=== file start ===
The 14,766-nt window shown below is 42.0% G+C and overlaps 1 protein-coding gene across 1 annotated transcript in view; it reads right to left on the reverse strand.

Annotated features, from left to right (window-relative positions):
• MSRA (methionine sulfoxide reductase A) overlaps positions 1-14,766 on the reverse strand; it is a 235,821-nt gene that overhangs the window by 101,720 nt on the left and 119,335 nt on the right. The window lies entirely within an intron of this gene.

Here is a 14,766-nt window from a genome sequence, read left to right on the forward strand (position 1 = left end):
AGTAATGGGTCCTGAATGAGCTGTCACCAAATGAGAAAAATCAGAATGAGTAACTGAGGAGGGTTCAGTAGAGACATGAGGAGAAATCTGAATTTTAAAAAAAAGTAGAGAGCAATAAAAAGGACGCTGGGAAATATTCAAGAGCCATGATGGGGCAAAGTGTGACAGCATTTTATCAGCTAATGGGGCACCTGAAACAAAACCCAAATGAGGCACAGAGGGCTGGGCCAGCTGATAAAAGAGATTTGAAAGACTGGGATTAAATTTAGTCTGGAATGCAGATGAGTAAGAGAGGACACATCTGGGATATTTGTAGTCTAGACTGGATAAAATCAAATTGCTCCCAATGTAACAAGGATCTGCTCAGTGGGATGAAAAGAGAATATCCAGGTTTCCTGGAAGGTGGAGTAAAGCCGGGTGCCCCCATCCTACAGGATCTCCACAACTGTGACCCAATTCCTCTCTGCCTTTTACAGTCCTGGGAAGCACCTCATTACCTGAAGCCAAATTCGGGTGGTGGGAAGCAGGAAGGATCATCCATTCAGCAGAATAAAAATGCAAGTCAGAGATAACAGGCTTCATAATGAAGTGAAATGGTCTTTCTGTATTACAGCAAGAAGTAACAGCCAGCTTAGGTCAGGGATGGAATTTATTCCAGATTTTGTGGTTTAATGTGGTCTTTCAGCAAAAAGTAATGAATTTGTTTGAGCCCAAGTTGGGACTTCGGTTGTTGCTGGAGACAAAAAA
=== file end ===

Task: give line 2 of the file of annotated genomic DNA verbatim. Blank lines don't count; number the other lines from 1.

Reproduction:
Annotated features, from left to right (window-relative positions):